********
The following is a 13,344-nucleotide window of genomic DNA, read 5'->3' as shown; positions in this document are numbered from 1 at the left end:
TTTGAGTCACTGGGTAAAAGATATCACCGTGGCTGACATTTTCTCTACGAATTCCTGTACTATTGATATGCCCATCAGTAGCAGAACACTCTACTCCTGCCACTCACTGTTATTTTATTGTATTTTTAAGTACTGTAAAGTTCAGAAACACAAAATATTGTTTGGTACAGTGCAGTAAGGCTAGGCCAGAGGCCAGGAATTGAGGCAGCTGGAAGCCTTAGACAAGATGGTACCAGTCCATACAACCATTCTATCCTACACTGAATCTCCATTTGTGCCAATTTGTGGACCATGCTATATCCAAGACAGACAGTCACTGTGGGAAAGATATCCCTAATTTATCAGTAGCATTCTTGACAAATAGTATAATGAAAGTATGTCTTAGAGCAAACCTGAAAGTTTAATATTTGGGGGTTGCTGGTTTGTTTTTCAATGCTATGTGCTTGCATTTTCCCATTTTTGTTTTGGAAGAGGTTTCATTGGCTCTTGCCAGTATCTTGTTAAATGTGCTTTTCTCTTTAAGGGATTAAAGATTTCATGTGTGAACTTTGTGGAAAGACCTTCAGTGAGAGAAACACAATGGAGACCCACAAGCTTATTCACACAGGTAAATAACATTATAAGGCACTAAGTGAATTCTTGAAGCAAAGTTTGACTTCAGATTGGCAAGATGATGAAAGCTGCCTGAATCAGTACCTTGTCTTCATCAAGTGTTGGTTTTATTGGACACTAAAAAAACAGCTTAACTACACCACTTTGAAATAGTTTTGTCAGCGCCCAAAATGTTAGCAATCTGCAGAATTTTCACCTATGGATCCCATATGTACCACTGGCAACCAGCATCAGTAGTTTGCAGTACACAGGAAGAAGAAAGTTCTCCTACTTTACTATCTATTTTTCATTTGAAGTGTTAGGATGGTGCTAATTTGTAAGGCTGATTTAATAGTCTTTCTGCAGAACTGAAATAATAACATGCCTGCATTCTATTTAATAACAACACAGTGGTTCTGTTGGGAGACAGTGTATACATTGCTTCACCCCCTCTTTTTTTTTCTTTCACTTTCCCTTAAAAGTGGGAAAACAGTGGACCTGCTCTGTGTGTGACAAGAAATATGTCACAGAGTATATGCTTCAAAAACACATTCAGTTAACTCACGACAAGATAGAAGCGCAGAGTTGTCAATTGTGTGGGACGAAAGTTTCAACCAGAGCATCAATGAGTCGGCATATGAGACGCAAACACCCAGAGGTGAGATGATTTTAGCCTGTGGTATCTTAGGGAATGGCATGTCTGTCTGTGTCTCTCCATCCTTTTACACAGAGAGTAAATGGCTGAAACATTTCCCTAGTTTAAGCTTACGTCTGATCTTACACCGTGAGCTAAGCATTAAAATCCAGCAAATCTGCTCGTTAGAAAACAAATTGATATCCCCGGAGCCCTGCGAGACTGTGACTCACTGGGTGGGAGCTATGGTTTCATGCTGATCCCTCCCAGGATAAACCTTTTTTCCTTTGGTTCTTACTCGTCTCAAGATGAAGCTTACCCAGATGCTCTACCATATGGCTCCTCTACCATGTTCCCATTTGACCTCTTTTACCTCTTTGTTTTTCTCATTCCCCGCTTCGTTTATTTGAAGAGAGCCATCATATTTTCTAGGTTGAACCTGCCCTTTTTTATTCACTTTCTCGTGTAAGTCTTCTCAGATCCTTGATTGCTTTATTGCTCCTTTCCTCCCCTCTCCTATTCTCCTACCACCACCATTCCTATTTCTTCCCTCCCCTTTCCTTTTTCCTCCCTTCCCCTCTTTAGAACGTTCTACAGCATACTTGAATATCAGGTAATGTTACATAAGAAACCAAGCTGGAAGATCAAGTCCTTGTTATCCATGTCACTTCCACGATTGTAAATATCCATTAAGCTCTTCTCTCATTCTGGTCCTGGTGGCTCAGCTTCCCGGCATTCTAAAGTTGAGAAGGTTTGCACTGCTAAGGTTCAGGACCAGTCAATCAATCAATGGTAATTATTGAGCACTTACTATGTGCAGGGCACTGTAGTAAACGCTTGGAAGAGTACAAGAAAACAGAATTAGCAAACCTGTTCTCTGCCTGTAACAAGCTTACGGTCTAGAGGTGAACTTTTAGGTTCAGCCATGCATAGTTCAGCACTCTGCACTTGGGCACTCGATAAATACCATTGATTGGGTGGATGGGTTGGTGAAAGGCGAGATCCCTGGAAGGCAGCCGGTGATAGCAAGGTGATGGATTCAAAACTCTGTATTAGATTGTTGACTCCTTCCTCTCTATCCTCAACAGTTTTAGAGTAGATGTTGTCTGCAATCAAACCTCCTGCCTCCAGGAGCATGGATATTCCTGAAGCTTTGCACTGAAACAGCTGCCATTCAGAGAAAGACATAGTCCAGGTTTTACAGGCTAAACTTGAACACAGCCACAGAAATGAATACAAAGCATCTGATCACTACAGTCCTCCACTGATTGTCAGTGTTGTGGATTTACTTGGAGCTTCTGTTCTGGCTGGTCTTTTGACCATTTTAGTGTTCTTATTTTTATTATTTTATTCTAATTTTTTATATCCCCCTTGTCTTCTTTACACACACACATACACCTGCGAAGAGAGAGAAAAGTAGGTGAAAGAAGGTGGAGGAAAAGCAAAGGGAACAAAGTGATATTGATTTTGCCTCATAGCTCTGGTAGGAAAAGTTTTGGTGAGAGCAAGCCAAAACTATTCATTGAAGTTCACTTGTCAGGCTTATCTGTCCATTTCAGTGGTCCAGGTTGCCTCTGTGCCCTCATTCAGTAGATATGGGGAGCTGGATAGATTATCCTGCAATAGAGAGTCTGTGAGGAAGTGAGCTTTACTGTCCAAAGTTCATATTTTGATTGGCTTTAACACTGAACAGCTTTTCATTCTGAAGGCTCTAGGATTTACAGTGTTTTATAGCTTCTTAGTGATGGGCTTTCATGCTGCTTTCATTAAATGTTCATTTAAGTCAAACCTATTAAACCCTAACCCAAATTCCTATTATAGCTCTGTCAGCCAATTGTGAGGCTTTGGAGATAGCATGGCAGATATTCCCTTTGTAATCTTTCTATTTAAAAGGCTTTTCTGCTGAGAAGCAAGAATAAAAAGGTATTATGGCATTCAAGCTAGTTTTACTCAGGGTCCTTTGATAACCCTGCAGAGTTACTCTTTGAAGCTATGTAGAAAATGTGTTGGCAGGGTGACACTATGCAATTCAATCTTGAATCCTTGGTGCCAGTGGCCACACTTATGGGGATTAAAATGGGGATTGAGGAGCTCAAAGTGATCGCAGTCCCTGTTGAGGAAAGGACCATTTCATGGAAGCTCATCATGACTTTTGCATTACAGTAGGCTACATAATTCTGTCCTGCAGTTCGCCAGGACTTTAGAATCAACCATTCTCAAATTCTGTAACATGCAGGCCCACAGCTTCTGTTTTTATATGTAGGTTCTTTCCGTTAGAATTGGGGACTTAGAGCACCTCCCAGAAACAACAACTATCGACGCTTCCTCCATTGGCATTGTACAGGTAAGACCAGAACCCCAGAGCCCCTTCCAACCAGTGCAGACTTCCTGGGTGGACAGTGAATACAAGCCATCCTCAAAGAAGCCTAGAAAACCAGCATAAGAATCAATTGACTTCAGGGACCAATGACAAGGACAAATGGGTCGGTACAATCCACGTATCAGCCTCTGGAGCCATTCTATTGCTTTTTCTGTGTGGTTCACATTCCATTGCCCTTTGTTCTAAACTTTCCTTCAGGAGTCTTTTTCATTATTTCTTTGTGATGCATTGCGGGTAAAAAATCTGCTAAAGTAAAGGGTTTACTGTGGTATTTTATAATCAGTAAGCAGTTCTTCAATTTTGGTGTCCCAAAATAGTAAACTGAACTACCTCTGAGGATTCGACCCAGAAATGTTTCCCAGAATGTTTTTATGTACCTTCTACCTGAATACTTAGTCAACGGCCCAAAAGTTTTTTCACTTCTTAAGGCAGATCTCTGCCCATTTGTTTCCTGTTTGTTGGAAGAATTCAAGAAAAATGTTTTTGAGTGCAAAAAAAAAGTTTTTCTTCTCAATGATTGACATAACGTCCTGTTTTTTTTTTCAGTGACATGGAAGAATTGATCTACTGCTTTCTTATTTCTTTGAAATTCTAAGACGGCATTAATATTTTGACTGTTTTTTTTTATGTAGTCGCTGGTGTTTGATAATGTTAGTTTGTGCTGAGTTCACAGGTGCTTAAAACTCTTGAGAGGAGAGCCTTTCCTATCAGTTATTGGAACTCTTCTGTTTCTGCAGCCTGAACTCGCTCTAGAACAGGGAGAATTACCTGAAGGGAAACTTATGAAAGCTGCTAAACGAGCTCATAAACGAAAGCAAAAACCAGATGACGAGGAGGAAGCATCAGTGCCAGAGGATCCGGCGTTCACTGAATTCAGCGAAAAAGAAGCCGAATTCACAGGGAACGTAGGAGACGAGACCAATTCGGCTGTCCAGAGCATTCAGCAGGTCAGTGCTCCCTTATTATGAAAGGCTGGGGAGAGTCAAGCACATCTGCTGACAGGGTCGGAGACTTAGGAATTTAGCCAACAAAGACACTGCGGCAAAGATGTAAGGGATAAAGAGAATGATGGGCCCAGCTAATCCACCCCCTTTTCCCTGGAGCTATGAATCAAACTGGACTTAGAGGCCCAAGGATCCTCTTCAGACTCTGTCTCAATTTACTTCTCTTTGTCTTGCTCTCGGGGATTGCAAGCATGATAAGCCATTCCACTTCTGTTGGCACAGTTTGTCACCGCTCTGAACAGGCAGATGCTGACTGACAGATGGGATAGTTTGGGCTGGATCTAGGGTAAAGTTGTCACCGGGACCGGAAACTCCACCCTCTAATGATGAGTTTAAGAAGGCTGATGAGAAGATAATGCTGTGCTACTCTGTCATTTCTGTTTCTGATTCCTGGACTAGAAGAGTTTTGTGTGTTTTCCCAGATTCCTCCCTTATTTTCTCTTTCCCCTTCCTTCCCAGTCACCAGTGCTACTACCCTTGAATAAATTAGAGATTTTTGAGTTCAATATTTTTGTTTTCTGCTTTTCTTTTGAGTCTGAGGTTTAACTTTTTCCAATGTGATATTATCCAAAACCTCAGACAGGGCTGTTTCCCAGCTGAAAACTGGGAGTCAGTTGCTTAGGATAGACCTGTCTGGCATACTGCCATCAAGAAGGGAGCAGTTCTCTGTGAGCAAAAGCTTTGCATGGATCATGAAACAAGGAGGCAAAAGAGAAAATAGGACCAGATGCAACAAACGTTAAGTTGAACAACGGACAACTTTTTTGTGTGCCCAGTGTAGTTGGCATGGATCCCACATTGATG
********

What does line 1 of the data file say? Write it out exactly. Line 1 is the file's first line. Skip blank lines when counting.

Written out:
The following is a 13,344-nucleotide window of genomic DNA, read 5'->3' as shown; positions in this document are numbered from 1 at the left end: